Architecting Service-Oriented Systems ----------------------------------------------------------------------------------------------

Architecting Service-Oriented Systems
featuring Grace Lewis interviewed by Shane McGraw
---------------------------------------------------------------------------------------------Shane McGraw: Welcome to the SEI podcast series, a production of the Carnegie Mellon
Software Engineering Institute. The SEI is a federally funded research and development center at
Carnegie Mellon University in Pittsburgh, Pennsylvania. To learn more about the SEI, please
visit our web site at My name is Shane McGraw, and today I'm pleased to
introduce you to Grace Lewis, a senior member of the technical staff in the Research,
Technology, and System Solutions initiative at the SEI. Grace's recent work includes architecture
and design of service-oriented systems, cloud computing in tactical environments, and
architectures for context-aware, mobile applications. In today's podcast, Grace will be discussing
her latest research on architecting service-oriented systems, the results of which were published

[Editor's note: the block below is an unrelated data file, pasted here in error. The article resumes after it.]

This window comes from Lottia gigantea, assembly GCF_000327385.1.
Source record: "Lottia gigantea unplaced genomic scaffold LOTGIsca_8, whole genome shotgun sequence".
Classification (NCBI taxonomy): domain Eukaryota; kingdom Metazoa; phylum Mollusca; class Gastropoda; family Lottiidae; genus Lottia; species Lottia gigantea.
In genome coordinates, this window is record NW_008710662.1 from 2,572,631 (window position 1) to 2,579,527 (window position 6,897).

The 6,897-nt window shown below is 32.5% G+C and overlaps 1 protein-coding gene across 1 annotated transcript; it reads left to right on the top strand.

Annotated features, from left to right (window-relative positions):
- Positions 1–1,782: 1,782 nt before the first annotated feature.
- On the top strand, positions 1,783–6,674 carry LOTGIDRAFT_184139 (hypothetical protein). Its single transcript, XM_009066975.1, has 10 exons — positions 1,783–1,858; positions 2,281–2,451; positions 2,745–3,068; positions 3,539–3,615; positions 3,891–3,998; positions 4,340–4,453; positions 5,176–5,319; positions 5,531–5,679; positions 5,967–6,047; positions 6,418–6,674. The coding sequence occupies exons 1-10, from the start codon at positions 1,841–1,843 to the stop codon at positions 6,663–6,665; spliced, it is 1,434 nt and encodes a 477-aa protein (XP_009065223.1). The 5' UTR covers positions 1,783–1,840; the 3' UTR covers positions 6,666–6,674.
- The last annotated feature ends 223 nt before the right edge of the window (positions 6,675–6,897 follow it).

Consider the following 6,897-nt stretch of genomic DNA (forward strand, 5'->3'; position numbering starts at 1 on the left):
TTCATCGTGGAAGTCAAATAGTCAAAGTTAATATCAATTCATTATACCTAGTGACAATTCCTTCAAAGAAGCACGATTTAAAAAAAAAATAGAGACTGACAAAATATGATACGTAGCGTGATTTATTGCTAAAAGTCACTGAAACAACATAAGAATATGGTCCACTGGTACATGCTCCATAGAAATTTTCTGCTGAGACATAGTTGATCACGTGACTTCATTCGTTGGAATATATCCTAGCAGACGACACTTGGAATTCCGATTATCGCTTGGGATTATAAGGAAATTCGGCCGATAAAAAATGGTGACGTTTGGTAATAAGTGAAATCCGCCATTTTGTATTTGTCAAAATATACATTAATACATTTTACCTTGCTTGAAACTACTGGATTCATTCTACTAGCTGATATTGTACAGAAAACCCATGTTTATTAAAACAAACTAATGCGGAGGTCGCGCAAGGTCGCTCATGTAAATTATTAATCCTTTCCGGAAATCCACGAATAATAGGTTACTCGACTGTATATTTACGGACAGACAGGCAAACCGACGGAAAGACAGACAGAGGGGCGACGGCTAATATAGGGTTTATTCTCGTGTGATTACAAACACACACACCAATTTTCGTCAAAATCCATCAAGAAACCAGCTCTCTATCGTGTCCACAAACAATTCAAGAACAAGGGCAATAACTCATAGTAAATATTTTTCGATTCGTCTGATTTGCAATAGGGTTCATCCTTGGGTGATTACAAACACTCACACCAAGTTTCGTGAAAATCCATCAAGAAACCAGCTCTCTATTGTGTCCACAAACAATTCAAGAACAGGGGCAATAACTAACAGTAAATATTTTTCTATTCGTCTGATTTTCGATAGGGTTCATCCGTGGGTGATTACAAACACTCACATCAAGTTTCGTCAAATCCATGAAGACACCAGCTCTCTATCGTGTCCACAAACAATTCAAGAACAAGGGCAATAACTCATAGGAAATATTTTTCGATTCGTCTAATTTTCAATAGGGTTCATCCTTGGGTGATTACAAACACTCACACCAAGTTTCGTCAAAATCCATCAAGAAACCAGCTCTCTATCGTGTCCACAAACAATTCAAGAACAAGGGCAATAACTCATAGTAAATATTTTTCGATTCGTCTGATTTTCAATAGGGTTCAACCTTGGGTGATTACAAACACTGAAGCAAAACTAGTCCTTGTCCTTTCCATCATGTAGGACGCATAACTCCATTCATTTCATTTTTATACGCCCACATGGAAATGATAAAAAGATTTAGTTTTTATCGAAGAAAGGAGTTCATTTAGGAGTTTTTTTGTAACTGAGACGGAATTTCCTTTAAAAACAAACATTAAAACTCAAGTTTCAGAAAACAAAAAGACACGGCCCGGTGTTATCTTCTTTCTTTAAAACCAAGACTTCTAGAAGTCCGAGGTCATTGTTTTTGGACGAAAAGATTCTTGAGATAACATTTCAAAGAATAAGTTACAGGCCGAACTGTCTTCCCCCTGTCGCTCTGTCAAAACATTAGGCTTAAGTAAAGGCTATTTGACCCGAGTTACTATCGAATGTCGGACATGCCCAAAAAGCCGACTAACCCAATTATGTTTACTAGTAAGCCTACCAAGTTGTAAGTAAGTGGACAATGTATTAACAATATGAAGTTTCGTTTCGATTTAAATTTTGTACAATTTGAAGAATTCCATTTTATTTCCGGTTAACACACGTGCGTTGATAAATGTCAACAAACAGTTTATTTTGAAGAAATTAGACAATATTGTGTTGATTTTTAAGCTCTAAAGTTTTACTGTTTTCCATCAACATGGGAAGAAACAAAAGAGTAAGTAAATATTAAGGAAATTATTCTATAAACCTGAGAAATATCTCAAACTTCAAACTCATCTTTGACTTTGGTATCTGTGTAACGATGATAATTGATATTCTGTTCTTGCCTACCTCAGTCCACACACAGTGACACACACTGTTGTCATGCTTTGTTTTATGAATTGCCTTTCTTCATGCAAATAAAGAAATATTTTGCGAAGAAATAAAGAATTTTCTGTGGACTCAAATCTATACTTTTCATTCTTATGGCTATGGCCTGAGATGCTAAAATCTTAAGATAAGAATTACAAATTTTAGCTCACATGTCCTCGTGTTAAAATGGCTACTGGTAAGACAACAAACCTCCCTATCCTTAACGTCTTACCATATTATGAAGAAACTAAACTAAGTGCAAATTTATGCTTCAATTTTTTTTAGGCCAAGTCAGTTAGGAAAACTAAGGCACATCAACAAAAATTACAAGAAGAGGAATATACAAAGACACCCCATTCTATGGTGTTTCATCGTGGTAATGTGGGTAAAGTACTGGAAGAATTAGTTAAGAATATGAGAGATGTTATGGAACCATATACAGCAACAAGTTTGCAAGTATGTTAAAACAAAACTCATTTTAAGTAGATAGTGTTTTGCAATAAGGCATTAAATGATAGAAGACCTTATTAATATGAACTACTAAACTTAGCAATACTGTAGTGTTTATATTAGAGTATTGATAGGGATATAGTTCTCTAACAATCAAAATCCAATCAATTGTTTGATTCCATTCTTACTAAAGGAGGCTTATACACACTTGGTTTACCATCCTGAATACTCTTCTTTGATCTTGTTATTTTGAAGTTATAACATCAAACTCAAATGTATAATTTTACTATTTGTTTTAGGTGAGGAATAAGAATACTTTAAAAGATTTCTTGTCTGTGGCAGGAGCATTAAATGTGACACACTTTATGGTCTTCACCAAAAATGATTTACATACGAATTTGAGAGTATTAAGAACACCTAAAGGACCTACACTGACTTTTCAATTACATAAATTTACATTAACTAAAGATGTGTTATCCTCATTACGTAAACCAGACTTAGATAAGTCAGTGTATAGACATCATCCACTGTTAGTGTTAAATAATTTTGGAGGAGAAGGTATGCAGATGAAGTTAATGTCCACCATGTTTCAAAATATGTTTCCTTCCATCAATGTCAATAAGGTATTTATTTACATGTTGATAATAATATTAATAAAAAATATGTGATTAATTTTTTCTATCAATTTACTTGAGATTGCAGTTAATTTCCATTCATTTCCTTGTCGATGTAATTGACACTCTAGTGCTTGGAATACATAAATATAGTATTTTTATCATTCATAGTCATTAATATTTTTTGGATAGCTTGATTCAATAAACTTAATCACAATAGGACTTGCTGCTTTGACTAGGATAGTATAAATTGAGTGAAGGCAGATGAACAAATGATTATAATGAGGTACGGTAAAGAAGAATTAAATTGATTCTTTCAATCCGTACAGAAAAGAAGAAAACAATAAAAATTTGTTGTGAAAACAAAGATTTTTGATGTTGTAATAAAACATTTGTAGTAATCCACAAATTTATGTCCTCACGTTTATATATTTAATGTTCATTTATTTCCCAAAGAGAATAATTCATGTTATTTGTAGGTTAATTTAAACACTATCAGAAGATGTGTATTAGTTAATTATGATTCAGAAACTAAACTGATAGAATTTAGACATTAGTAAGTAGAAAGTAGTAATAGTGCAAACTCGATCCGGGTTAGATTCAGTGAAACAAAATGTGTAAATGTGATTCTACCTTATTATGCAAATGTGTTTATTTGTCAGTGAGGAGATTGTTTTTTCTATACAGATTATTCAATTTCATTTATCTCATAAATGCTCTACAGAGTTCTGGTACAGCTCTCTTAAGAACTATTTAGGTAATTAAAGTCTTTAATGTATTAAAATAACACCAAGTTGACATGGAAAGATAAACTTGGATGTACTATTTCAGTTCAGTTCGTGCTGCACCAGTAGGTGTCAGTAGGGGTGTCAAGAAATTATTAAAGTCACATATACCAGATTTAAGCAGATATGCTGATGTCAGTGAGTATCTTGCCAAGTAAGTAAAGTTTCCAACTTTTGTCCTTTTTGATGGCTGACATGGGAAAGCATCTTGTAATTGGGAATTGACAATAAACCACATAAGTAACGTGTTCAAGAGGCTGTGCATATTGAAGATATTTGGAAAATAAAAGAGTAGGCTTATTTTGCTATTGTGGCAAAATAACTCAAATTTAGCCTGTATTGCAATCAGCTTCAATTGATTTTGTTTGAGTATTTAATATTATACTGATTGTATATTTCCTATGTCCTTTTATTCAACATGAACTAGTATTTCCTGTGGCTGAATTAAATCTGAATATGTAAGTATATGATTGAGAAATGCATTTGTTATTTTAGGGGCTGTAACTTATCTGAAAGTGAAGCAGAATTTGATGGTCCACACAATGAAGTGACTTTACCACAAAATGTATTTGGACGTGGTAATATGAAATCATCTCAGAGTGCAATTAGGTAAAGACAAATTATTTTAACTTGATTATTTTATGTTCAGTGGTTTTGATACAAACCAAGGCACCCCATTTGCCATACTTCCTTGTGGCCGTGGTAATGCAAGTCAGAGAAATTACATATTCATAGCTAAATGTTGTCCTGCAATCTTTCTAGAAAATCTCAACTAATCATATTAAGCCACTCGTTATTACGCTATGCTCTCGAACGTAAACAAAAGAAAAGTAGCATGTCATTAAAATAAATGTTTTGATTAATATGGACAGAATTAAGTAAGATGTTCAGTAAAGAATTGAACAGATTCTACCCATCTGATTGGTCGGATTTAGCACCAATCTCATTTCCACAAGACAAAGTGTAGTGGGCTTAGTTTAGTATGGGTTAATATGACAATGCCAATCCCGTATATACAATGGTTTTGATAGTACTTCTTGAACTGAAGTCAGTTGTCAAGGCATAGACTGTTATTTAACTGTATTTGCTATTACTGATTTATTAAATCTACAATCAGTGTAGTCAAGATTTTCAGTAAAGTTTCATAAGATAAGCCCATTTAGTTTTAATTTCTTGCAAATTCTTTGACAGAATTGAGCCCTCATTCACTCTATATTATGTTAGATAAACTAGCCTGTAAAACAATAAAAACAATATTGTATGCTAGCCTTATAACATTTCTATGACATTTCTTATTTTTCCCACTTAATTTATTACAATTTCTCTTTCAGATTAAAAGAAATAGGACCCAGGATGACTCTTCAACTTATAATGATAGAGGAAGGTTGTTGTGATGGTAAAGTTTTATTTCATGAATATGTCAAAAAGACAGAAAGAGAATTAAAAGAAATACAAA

in August 2011, in the SEI Technical Note, Architecting Service-Oriented Systems. Welcome,
Grace Lewis: Thanks, Shane.
Shane: Grace, it's hard to go anywhere in software circles without hearing about service-oriented
architecture, or SOA. I know that many people have an idea of what it is, but please explain what
a service-oriented system is, and why it matters in the field of software.
Grace: Okay, to talk about service-oriented systems we first have to talk about service
orientation. So, what service orientation is, is a way of designing, developing, and deploying
software systems similar to, for example, to object-orientation, which is another way of
designing, deploying, and developing systems. This particular way of designing systems, or
paradigm, or you could even call it an architectural style, is characterized by basically three
components. The first component is the services that represent reusable business functionality
that is exposed via standardized service interfaces. The second part of this architectural style is
the service consumers, which are the systems or applications that use the functionality provided
by these services as part of the processes that they implement.
Architecting Service-Oriented Systems, page 1
SEI Podcast Series
Finally, the third element is there's an SOA infrastructure that connects service consumers to
service. So a service-oriented system is basically a system that is built following this particular
Shane: Grace, before we take a deeper dive into your research, I'd like you to help us clear
something up for us. A lot of the claims that we've heard in the past, and you and I have had this
discussion in different webinars, is that SOA is dead. What are your thoughts on this claim?
Grace: Well, that claim was made some time ago, but you still hear about it. It was made in a
blog post by a very well respected person in the field. Unfortunately, her blog post was
completely misinterpreted, because what happened was that some folks only read the title and